Lent Is a Time For Parish Renewal and Growth


Photo by Christopher Humphrey PhotographyPhoto by Christopher Humphrey PhotographyLent is not only a time for personal renewal; it is a time for parish renewal as well. The Church is reborn every time someone enters the community. This is true even when the new member comes from another Orthodox parish, or a Christian communion outside the Orthodox Church, or is baptized as an infant or adult. The community is changed to make room for the new member who will build relationships, assume responsibilities, and even need to find a place to stand and sit in the worship.

To be deliberate about our parish renewal through this transition, the Church has appointed this Lenten time of fasting and intense prayers. We rediscover our roots with our new members as we read during the weeks of Lent from the Old Testament. We rediscover our innocence as the catechumens ask questions and express delight at the Orthodox perspectives. We regain our fervor as see the community grow and see how God is active in the lives of the catechumens and in our own.

We can not take this process for granted. Not every Lent sees catechumens in every parish. Not every parishioner is even aware that the Church is growing and that God is calling people to Himself. Perhaps at some places and at some times, communities don’t grow simply because the community is on “vacation” or asleep when people come knocking on our doors, or even when they sit in our pews. This is a great tragedy and we will be held accountable for this on Judgment Day. We really need to be deliberate about being ready to witness and care for those whom God is calling. Some prospective members are walking into our Churches unnoticed; others are working and playing with us all day long, waiting for our invitation to share in the life God has prepared for all. If this is too abstract, let me be more concrete:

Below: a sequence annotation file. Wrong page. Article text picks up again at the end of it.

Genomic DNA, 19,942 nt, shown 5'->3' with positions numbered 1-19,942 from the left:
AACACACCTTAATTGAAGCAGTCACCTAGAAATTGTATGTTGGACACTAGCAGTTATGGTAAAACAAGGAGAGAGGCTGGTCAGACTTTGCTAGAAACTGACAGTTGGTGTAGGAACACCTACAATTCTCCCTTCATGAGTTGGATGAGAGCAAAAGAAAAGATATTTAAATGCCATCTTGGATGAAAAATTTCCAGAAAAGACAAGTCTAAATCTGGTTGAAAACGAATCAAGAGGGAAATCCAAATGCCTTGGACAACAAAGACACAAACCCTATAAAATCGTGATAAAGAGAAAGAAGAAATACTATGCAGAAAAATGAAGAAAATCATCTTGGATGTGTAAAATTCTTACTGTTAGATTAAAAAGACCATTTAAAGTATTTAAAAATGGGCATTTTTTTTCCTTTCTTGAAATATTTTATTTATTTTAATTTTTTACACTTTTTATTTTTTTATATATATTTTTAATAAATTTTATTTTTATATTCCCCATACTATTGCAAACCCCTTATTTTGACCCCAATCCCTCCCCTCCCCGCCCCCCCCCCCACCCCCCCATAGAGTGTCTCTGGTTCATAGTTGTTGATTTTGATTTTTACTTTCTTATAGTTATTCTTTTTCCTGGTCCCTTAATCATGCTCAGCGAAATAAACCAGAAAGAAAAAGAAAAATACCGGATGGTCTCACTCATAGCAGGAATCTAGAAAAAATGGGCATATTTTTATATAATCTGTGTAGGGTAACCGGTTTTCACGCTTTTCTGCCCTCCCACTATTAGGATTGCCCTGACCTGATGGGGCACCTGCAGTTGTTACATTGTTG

1. We should expect that people around us will be seeking God and that God will be calling them to be in the Orthodox Church. It is for this reason that Christ established His Church in the beginning, and the Orthodox Church is the Church that He established. It is that Church, without addition or subtraction. It is the contiguous community of the Apostles. It is continuous in time and space through the laying on of hands and the maintenance of the same apostolic message.
  2. We need to be friendly and willing to share in the faith to which God calls all of us, in ways that are dignified, organized and appropriate. We are not ethnic ghettos with inferior customs; we are the Church of Jesus Christ.
  3. We should pray for the building up of the Church and for those who are entering into the community. Prayer not only calls upon God to act; it changes us inside, allowing us to cooperate with God and hear His voice.
  4. We must commit ourselves to accepting that the Church is God’s, and all whom God calls are welcome. This may require us to rethink what the Church is.
  5. We need to do the work of hospitality that we know so well, and it helps when we understand that even our hospitality is a gift to us from God. People who are weary from their search in this storm-tossed world need our mercy and efforts.
  6. We ought to be grateful to God for all He has done for us, and be willing to share the abundance of those gifts with those who are coming to the Church.
  7. We must build relationships with those who enter the Church. Many are leaving communities that met their social needs. They sometimes are cut off from those former folks in a way not dissimilar to those who move into the community without any family or friends. While organized Church activities are a place to meet, new members need personal relationships with older and more experienced members to mentor and love them.

Lent is a gift of the Church to us for renewal. We can’t reduce it to fasting and personal benefits. Lent is an opportunity to build the Church up, and a stronger parish will result in stronger parishioners and stronger families.

Bishop John